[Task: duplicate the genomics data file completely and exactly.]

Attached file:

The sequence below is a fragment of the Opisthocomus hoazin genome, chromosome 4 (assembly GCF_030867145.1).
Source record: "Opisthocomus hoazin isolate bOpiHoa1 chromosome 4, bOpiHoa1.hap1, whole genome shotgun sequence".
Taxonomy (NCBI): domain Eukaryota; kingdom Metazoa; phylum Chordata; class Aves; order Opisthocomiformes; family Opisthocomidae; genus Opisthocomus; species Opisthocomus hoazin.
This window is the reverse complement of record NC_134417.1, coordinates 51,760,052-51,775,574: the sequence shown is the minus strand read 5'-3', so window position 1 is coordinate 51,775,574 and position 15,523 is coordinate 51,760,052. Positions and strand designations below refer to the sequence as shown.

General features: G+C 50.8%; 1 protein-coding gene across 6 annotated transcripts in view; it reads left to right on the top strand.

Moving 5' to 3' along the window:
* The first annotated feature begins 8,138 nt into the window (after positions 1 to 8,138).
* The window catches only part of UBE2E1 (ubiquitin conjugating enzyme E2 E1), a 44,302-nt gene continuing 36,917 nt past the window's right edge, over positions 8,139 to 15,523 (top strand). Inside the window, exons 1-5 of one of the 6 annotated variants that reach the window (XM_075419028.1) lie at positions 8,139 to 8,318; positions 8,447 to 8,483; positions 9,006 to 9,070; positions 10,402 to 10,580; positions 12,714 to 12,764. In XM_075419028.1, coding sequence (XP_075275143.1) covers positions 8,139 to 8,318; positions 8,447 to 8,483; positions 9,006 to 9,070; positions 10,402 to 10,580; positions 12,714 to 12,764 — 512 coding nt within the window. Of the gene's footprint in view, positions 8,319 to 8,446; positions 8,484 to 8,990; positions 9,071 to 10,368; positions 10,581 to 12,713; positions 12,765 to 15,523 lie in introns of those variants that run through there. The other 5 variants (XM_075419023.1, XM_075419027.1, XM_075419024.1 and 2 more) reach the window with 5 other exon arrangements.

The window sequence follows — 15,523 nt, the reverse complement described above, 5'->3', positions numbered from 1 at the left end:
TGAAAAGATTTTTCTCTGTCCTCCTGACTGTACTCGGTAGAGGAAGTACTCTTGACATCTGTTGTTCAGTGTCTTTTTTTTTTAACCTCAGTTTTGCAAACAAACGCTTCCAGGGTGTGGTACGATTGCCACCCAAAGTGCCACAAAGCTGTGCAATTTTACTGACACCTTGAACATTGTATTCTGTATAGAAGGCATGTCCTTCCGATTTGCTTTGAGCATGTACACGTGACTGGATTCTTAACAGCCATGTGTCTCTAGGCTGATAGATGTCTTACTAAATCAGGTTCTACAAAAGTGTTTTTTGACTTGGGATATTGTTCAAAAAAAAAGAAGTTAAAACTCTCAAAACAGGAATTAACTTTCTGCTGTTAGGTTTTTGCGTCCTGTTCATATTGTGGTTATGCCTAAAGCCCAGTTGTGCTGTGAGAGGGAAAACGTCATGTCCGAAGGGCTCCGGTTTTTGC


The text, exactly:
The sequence below is a fragment of the Opisthocomus hoazin genome, chromosome 4 (assembly GCF_030867145.1).
Source record: "Opisthocomus hoazin isolate bOpiHoa1 chromosome 4, bOpiHoa1.hap1, whole genome shotgun sequence".
Taxonomy (NCBI): domain Eukaryota; kingdom Metazoa; phylum Chordata; class Aves; order Opisthocomiformes; family Opisthocomidae; genus Opisthocomus; species Opisthocomus hoazin.
This window is the reverse complement of record NC_134417.1, coordinates 51,760,052-51,775,574: the sequence shown is the minus strand read 5'-3', so window position 1 is coordinate 51,775,574 and position 15,523 is coordinate 51,760,052. Positions and strand designations below refer to the sequence as shown.

General features: G+C 50.8%; 1 protein-coding gene across 6 annotated transcripts in view; it reads left to right on the top strand.

Moving 5' to 3' along the window:
* The first annotated feature begins 8,138 nt into the window (after positions 1 to 8,138).
* The window catches only part of UBE2E1 (ubiquitin conjugating enzyme E2 E1), a 44,302-nt gene continuing 36,917 nt past the window's right edge, over positions 8,139 to 15,523 (top strand). Inside the window, exons 1-5 of one of the 6 annotated variants that reach the window (XM_075419028.1) lie at positions 8,139 to 8,318; positions 8,447 to 8,483; positions 9,006 to 9,070; positions 10,402 to 10,580; positions 12,714 to 12,764. In XM_075419028.1, coding sequence (XP_075275143.1) covers positions 8,139 to 8,318; positions 8,447 to 8,483; positions 9,006 to 9,070; positions 10,402 to 10,580; positions 12,714 to 12,764 — 512 coding nt within the window. Of the gene's footprint in view, positions 8,319 to 8,446; positions 8,484 to 8,990; positions 9,071 to 10,368; positions 10,581 to 12,713; positions 12,765 to 15,523 lie in introns of those variants that run through there. The other 5 variants (XM_075419023.1, XM_075419027.1, XM_075419024.1 and 2 more) reach the window with 5 other exon arrangements.

The window sequence follows — 15,523 nt, the reverse complement described above, 5'->3', positions numbered from 1 at the left end:
TGAAAAGATTTTTCTCTGTCCTCCTGACTGTACTCGGTAGAGGAAGTACTCTTGACATCTGTTGTTCAGTGTCTTTTTTTTTTAACCTCAGTTTTGCAAACAAACGCTTCCAGGGTGTGGTACGATTGCCACCCAAAGTGCCACAAAGCTGTGCAATTTTACTGACACCTTGAACATTGTATTCTGTATAGAAGGCATGTCCTTCCGATTTGCTTTGAGCATGTACACGTGACTGGATTCTTAACAGCCATGTGTCTCTAGGCTGATAGATGTCTTACTAAATCAGGTTCTACAAAAGTGTTTTTTGACTTGGGATATTGTTCAAAAAAAAAGAAGTTAAAACTCTCAAAACAGGAATTAACTTTCTGCTGTTAGGTTTTTGCGTCCTGTTCATATTGTGGTTATGCCTAAAGCCCAGTTGTGCTGTGAGAGGGAAAACGTCATGTCCGAAGGGCTCCGGTTTTTGC